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Ineffective teaching

  1. Nov 20, 2009 #1
    It has been a curious turn of fate and circumstance since I last posted here--instead of a mostly wannabe teacher/voluntary tutor here at PF, I became a paid, this-is-my-job kind of teacher. I took Obama seriously, and whether too seriously, time will tell, and ended up at a cc teaching science. I've been at this a few months, gradually developing my own curriculum and materials.

    Today I graded papers. A take home exam which was part of the final. I'm ready to hari-kari. Or at the very least find a more fitting profession. But I can't imagine my experience is that unique. Doubtless I have skills in need of honing, but the results were so disparate from the other exams: usu 1/2 T/F or Multiple choice and 1/2 problems, I was losing my mind. I feel like a complete and abject failure. One student of 25 scored a near perfect exam, the remainder were closer to 35-60 percent. Can i have failed this badly?

    I should add the students are mostly non-traditional with a range from GED to some college/even degrees and demos are all over the map. It's a private school and an accelerated program which reduces time of study from 4 years to 22 months. Basically an operation that means well, recognizes that a lot of the material for a BS in nursing or respiratory therapy is a waste of time and focuses on clinical skills, but wishes to make a lot of money.

    I'm just despondent and need ideas. I don't want to graduate a bunch of idiots, but what is up with science and math. I have college grads in my class who can't do 3/4=x/16.
     
  2. jcsd
  3. Nov 20, 2009 #2

    Evo

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    HOLY CRAP!!! I was thinking about you the other day. Welcome back!!
     
  4. Nov 20, 2009 #3
    I hope it wasn't in connection with the Ft Hood massacre. Instead some really fantastic dream where i managed to compute pi in my head to to a couple hundred digits, or perhaps you decided those of us anthropogenic warming types are correct. Either B.C or none of the above suits me.
     
  5. Nov 20, 2009 #4

    Pengwuino

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    Did you really expect to do a great job right out the door? Give it time :)

    Plus some students really don't care about leraning and thus, are... well... dumb.
     
  6. Nov 20, 2009 #5
    This is a big issue. An old member here and I were once chatting and she told me about going to South Africa (I think it was) to teach. She had been incredibly disappointed to find that the majority of the students just weren't interested in learning.

    So certainly you should look over your tests and even ask your students and other teachers what they think about the tests (an outside opinion is always good). But don't beat yourself up too badly. Many of the kids that go to college do so because they are expected to and not so much because they are intent on getting an education.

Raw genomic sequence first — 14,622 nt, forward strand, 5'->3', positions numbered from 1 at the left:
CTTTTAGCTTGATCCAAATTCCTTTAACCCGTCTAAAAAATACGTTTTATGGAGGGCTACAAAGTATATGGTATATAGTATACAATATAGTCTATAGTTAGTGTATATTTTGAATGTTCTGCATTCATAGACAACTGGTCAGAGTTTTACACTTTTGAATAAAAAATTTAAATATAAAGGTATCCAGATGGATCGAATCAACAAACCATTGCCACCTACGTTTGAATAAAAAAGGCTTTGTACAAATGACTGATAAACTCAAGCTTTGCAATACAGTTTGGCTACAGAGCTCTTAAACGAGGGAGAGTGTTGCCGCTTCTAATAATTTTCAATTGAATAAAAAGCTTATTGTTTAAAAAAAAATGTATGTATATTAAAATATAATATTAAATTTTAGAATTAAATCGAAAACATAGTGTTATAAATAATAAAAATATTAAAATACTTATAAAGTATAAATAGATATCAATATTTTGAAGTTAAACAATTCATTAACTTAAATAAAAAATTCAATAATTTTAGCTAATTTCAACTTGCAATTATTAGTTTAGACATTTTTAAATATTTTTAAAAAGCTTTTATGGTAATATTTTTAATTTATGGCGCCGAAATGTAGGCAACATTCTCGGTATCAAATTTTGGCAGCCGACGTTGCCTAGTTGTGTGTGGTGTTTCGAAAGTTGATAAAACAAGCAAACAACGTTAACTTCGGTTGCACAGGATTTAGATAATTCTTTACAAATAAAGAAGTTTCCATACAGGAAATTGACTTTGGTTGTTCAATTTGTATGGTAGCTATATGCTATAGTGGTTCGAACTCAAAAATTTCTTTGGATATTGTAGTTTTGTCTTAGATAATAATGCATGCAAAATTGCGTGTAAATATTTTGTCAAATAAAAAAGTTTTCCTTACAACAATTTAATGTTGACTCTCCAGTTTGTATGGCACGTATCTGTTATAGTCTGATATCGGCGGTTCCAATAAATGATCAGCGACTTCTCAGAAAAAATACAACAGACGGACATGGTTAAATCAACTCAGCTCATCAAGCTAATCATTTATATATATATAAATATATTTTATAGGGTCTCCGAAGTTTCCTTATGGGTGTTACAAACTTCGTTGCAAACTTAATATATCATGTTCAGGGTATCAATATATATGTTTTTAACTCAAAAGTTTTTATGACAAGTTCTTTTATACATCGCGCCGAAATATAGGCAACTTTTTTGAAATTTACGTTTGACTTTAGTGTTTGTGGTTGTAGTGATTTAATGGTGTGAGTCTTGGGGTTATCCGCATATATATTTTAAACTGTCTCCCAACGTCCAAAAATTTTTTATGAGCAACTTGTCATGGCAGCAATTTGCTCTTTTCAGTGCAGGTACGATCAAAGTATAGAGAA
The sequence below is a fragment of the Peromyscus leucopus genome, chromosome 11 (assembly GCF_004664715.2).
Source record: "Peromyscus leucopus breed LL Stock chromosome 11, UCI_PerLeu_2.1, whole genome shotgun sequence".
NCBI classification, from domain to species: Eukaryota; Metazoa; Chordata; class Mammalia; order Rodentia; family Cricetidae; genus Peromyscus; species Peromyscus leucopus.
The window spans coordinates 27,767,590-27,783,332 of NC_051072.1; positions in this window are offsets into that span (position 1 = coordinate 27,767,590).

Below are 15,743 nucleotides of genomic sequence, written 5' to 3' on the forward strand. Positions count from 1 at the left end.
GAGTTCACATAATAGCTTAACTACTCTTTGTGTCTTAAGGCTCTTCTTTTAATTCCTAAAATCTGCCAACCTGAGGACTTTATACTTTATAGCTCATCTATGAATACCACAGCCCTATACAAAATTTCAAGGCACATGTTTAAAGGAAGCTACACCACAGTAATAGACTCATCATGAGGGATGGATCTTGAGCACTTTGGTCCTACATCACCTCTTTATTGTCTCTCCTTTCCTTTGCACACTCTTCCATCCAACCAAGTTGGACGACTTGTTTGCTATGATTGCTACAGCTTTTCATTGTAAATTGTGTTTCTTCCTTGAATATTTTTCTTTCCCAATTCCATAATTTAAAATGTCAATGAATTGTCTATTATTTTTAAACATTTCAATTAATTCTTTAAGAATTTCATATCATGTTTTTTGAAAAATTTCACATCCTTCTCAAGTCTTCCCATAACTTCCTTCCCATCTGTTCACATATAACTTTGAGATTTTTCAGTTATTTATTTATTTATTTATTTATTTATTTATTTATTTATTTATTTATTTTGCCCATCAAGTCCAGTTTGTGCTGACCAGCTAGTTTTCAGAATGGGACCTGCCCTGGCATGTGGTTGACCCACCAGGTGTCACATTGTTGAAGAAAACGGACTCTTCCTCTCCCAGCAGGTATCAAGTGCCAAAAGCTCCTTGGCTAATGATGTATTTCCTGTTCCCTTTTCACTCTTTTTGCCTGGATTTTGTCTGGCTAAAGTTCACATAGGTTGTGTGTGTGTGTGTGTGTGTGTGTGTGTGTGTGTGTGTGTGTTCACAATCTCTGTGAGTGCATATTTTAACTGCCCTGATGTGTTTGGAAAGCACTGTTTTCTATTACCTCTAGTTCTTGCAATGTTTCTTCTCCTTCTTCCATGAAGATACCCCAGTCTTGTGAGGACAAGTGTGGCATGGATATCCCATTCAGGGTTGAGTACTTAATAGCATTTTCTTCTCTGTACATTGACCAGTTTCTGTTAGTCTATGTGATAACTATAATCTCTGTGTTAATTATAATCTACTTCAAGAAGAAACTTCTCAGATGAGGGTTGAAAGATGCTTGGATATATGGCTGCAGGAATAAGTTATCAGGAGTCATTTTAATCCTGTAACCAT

7. Nov 20, 2009 #6

    Pengwuino

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    Here's a kicker, put questions on tests that are actually identical to homework problems or in class example and watch how test scores don't budge. It's as if people do their homework and just hope to god that they can find an equation with all the variables they have and just turn in whatever the result is.
     
  8. Nov 20, 2009 #7

    Moonbear

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    Ah, nursing students. I can sympathize. If their curriculum is anything like it is here, the problem is they really aren't strong students coming in, and then get SLAMMED with clinical courses while still trying to get a grasp on the basic sciences. At least here they are planning to change the curriculum entirely, because it is really clear that the students aren't ready for clinical courses until they've had their basic sciences completed. My students are just burning out...and no, math is NOT their strength by a long shot. Fortunately, I don't have to teach anything that requires math. But, they freak out when they need to pass a test mid-semester that requires some really basic algebra skills to calculate things like what volume injection to give if a drug is X concentration and Y dosage needs to be administered.

    But, yes, making their courses clinically relevant does help maintain their interest much more. I also emphasize a lot of teamwork, which is a skill they will need, and then can give them harder problems to solve in teams than they can do individually. They don't even realize that they are answering questions I give to med students on their exams when I give in-class team assignments (I think I'll let them in on that secret on the last day of class to boost their egos just before I hand out the teaching evaluations :biggrin:), because they can figure them out just fine when they really put their collective minds to it. But, then they screw up the simplest questions on exams.

    I will do everything I can to help them learn better, but I will not lower my standards. I DON'T WANT a nurse who doesn't know the humerus from a femur or can't correctly calculate what volume of injection to give! :eek: I tell them this bluntly, because they wouldn't want a nurse treating them who doesn't know that stuff either.

    What types of topics are you teaching that they aren't grasping? Maybe I can offer some suggestions appropriate for that group of students. Welcome to the challenging world of teaching!
     
  9. Nov 20, 2009 #8

    Ivan Seeking

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    Last edited by a moderator: Nov 22, 2009
  10. Nov 20, 2009 #9

    CRGreathouse

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    I second this. Nursing students need to see the applications!
     
  11. Nov 20, 2009 #10